I replied, “He talked, I listened.” One thing I’ve learned the hard way is not to volunteer any extra information to the police.
I glanced at Jake. He was staring back out the window. There was a gold wedding band on his left hand. It kept catching the light. Like a sunspot.
“What did he talk about?”
“To be honest, I don’t remember the details. It was mostly about deep-sea fishing. For marlin. On his forty-five foot Hatteras luxury sport-fishing yacht.”
Jake’s lips twitched as he continued to gaze out the window.
“You’re interested in deep-sea fishing, Mr. English?”
“So how long did you talk?”
“Maybe ten minutes.”
“Can you tell us what happened then?”
“I turned away to take a drink. He -- Porter -- just…fell forward onto the table.”
“And what did you do?”
“When I realized he wasn’t moving, I grabbed his shoulder. He slid out of his chair and landed on the floor. Al January started CPR.”
“Do you know CPR, sir?”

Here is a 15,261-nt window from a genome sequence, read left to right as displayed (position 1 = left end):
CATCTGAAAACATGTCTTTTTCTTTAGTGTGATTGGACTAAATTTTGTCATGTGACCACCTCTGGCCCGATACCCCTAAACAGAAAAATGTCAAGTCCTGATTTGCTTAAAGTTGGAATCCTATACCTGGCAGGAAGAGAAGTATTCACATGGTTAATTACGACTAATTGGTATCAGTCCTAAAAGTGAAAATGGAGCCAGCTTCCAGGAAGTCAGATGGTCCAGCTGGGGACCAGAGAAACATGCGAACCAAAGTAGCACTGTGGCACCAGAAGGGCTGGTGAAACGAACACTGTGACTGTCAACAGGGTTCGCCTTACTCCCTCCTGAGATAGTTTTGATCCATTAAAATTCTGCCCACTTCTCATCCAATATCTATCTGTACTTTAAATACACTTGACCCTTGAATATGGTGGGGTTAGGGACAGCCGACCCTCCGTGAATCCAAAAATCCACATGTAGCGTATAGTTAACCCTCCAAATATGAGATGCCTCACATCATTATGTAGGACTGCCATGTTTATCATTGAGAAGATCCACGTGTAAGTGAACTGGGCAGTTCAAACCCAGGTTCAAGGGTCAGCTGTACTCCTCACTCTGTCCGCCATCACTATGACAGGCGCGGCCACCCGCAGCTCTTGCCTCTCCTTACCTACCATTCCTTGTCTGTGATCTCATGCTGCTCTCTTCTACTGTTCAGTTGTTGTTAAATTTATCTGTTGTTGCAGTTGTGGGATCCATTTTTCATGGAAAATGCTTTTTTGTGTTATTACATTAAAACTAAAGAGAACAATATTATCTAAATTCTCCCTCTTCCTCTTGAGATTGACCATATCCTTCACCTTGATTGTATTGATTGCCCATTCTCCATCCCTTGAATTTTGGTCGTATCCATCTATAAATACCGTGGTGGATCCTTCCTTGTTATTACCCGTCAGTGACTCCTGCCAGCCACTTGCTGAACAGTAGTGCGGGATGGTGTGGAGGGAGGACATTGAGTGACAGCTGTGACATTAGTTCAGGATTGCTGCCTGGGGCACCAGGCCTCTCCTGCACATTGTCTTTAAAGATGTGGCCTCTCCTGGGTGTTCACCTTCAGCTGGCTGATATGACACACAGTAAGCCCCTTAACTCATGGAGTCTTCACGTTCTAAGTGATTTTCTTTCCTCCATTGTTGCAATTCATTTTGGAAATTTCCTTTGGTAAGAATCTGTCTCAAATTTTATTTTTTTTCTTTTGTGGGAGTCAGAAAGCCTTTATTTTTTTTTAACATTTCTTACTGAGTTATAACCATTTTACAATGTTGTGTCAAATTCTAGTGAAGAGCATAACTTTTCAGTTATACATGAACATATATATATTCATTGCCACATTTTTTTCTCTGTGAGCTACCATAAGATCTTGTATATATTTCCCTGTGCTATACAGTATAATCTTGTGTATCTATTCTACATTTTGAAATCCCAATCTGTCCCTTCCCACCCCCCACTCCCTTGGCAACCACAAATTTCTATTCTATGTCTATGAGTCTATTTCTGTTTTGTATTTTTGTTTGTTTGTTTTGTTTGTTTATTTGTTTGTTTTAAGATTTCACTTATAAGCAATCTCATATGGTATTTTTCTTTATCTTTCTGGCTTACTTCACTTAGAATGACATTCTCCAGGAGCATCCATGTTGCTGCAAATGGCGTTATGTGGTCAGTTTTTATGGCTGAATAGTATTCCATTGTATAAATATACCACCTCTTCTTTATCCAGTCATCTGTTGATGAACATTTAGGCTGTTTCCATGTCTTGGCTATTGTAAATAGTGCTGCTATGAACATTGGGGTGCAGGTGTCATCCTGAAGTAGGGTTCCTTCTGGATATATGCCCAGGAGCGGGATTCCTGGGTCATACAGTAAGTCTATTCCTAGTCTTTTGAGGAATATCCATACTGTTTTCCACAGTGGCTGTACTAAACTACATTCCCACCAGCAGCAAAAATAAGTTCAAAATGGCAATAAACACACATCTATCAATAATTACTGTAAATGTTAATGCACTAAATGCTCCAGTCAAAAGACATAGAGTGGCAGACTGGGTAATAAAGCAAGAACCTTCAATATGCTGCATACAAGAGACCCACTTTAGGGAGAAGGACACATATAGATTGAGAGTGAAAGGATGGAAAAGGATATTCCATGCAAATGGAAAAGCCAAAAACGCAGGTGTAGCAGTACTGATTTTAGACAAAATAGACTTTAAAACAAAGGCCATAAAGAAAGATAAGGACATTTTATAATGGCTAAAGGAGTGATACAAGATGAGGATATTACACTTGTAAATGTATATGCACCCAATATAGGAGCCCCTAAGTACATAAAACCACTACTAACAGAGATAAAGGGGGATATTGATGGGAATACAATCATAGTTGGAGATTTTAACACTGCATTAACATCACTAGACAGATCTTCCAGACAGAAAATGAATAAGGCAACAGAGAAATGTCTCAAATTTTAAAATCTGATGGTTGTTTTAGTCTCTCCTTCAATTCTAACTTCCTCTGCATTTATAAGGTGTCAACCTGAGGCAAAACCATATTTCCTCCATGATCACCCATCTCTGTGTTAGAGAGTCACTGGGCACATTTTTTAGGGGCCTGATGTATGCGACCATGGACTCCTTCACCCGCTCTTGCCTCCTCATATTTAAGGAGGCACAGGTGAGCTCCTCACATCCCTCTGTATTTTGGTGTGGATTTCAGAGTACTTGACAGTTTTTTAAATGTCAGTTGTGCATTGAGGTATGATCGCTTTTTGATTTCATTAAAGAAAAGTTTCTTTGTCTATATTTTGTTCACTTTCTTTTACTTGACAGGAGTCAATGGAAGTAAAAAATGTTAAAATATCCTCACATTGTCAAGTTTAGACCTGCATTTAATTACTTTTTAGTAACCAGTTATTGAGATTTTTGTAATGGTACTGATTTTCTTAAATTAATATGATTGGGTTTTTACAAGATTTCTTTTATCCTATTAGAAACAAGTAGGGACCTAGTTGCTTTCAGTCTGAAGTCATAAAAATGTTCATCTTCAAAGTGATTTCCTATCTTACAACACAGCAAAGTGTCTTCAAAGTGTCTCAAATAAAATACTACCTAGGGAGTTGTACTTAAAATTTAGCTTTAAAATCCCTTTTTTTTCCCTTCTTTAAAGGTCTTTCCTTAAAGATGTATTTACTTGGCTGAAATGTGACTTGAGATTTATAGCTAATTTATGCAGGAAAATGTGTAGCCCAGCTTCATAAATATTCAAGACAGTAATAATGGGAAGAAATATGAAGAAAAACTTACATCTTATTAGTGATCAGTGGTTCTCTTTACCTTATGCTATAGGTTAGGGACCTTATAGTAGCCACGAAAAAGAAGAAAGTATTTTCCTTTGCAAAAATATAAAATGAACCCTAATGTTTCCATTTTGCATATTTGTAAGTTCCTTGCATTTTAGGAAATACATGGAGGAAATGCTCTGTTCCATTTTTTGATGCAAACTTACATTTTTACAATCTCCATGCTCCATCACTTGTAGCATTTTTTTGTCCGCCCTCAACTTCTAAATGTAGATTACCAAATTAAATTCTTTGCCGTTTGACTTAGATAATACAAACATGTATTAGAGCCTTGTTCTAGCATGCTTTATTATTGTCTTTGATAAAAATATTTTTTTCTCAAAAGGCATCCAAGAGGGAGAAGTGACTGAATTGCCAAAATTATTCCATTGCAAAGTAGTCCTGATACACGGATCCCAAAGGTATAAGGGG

“Ms. Beaton-Jones said you refused to administer CPR to her husband.”
I blinked at him. Looked at Jake. His tawny eyes were zeroed in on mine.
“Any reason for that, sir? Are you HIV-positive by any chance?”
“No.” I was a little surprised at how angry I was at the question. I said shortly, “I’m getting over pneumonia. I didn’t think I could do an adequate job of resuscitating him. If no one else had volunteered, I’d have tried.”
“Pneumonia? That’s no fun.” This also from the firm’s junior partner. “Were you hospitalized by any chance?”
“Yeah. Five fun-filled days and nights at Huntington Hospital. I’ll be happy to give you the name and number of my doctor.”
“When were you discharged?”
“And you’re already back doing the party scene?” That was Jake with pseudofriendly mockery. “How do you know Paul Kane?”
“We met once before today. He’s optioned my first book for a possible film. He thought it would be a good idea for me to meet the director and screenwriter, and he suggested this party.”
“So you’re a writer,” Detective Alonzo inquired. He checked his notes as though to emphasize that I’d failed to mention this vital point.
“Among other things,” remarked Jake.
I thought maybe he ought to curb it if he didn’t want speculation about our former friendship. But maybe marriage and a lieutenancy made him feel bulletproof. He didn’t interrupt as Detective Alonzo continued to probe.